WASHINGTON (Reuters) - U.S. Treasury Secretary Steven Mnuchin warned on Wednesday that larger companies could face investigation if they apply for small business coronavirus rescue money without carefully reviewing whether they qualify for it.
Mnuchin said on Fox Business Network it was “questionable” whether some larger companies could make the certifications necessary for the Paycheck Protection Program, and firms needed to look carefully at the certifications they make to the Treasury and the Small Business Administration to get forgivable loans of up to $10 million.
The U.S. House of Representatives is set to vote on a new rescue bill that provides another $321 billion to the program aimed at keeping employees at temporarily closed businesses on the payroll after an initial $350 billion ran out in less than two weeks.
Some of the larger recipients included sandwich chain Potbelly Corp (PBPB.O) and steakhouse chain Ruth Hospitality Group (RUTH.O), prompting complaints that smaller, independent restaurants and “mom and pop” businesses were squeezed out.
Burger chain Shake Shack (SHAK.N) returned its $10 million loan on Monday after it was able to raise $150 million in capital in a stock offering.
In the SBA application form, companies need to certify that “current economic uncertainty makes this loan request necessary to support the ongoing operations of the applicant.”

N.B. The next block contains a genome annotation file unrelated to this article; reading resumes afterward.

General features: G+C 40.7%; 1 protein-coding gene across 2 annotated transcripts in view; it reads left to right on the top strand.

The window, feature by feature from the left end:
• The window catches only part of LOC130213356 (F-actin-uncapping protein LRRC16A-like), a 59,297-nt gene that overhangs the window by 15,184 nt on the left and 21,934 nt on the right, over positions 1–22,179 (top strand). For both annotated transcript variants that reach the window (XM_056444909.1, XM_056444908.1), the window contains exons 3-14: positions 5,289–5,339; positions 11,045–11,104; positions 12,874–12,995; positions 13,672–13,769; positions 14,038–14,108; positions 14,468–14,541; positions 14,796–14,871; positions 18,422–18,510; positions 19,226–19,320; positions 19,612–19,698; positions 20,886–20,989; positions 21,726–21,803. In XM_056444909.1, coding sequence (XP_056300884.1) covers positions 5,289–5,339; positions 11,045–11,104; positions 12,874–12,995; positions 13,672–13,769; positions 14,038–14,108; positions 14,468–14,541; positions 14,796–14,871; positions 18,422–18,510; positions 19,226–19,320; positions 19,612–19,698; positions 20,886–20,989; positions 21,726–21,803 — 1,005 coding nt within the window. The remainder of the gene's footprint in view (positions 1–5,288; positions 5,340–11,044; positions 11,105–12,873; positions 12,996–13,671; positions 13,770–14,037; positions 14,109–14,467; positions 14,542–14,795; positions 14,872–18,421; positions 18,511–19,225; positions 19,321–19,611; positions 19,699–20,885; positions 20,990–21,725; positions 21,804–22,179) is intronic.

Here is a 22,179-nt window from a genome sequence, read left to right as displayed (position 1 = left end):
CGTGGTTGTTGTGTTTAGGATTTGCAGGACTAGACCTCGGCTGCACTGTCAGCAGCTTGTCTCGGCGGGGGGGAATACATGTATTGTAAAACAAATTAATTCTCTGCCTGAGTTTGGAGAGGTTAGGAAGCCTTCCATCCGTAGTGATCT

“I think a lot of these big companies, it’s questionable whether they can make that certification, I think they should review it,” Mnuchin told Fox Business Network.
If companies apply and later decide that they cannot make certifications that the money is necessary and “pay back the money quickly, there will be no liability to Treasury and the SBA,” Mnuchin said. “If they don’t, then they could be subject to investigation.”
With the additional funding, which also includes $60 billion for an emergency disaster loan program for small businesses, Mnuchin said government aid would ultimately help some 60 million American workers, or close to half of U.S private sector payrolls.
Mnuchin said he believed most, if not all, of the U.S. economy should be reopened by later in the summer after a devastating shutdown to try to stem the spread of the novel coronavirus.
“We’re looking forward to by the time we get to later in the summer, having most of the economy if not all of the economy open,” Mnuchin said.